In Kater V. Churchill Downs, the 9th Circuit Court of Appeals has ruled that the ‘fun-to-play’ Big Fish Casino violates Washington state law. The panel’s decision, issued March 28 reverses a 2016 decision from a U.S. District Court Judge in Seattle.

Big Fish, which Aristocrat Leisure purchased from Churchill Downs earlier this year for about $900m (€754.2m) offers a variety of online slots, roulette, and card games that are played with virtual chips. Players are given a few free chips when they sign up, but they have to pay cash to get more if they want to continue playing when they run out. Players can spend anywhere from $1.99 to $250 when buying chips from Big Fish. Alternately they can wait for the game to issue more free chips.

Players are also able to transfer winnings to a ‘black market’ operating in violation of Big Fish terms of service where other players can buy the chips. The Big Fish app contains a mechanism for the transfers and the product charges transfer fees.

The unanimous decision by the court means that Big Fish must return to district court to face a proposed class action suit which began in 2015 when Cheryl Kater sued, stating that she had purchased and lost more than $1,000 worth of the chips. In order to seek recovery, she claimed that the virtual chips represented “something of value”. The appeals court agreed.

In his written opinion (pdf) Judge Milan D. Smith waxed dramatic: “In this appeal, we consider whether the virtual game platform “Big Fish Casino” constitutes illegal gambling under Washington law. Defendant-Appellee Churchill Downs, the game’s owner and operator, has made millions of dollars off of Big Fish Casino. However, despite collecting millions in revenue, Churchill Downs, like Captain Renault in Casablanca, purports to be shocked— shocked!—to find that Big Fish Casino could constitute illegal gambling. We are not.”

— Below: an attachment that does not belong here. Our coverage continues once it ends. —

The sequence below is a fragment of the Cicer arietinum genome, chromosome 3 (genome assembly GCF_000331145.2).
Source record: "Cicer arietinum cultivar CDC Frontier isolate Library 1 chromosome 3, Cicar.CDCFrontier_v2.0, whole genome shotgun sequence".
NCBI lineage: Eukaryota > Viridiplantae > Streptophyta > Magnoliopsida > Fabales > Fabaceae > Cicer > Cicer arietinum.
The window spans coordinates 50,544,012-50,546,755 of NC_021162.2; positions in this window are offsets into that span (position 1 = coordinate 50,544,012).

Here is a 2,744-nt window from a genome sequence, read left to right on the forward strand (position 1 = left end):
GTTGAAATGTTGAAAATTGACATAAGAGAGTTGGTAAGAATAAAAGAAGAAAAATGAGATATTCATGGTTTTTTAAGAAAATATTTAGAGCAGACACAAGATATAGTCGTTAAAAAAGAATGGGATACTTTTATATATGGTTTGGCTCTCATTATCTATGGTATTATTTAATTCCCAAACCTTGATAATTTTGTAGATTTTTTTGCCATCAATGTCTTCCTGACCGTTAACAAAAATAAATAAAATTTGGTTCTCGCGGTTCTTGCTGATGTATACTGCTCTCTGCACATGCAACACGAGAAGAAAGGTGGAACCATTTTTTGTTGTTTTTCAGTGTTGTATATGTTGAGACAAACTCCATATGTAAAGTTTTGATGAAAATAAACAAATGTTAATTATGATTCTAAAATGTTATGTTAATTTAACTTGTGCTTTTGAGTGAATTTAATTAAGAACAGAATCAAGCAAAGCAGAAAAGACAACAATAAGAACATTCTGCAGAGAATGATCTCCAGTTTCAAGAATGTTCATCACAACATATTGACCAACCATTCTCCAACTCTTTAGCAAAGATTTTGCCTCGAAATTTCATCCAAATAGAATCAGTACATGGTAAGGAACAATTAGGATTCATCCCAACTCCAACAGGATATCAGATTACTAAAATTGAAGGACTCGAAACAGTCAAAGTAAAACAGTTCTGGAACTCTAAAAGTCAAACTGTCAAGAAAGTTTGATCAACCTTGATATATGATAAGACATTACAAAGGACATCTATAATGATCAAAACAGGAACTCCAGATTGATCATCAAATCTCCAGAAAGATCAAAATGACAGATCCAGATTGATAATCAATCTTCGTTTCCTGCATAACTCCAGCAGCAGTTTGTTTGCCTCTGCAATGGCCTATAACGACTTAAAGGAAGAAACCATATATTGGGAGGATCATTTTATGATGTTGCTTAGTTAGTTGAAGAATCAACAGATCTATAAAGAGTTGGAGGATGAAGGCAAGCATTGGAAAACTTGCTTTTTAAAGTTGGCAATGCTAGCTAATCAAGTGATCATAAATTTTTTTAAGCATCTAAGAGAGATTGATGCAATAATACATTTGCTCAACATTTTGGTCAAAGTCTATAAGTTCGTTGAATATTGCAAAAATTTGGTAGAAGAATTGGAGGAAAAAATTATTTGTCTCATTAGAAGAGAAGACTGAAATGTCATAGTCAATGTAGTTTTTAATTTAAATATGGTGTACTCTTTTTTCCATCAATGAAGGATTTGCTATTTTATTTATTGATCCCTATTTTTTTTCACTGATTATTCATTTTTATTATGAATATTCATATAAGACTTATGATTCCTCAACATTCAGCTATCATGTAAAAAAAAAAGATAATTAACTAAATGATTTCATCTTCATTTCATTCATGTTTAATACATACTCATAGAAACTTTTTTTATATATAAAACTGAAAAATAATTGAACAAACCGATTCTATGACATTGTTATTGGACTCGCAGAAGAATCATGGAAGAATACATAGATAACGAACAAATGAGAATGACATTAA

The decision was narrow and only addressed Washington state law where any form of online gambling is a felony, placing Kater in a precarious position. The lawsuit contends that Churchill Downs, through former subsidiary Big Fish Casino, violated Washington’s Recovery of Money Lost at Gambling Act (RMLGA); the Washington Consumer Protection Act, and enriched itself unjustly.

Aristocrat now runs Big Fish Casino globally alongside their Plarium and Product Madness social offerings. They acquired Plarium for $500m in October 2017 and now have the second largest social casino platform behind Double Down Casino, which IGT purchased in 2012 for about $500 million and agreed to sell to South Korea’s DoubleU Games for $825 million in 2017.

Appeals court says Big Fish Casino offers illegal gambling was last modified: March 30th, 2018 by Lars Jones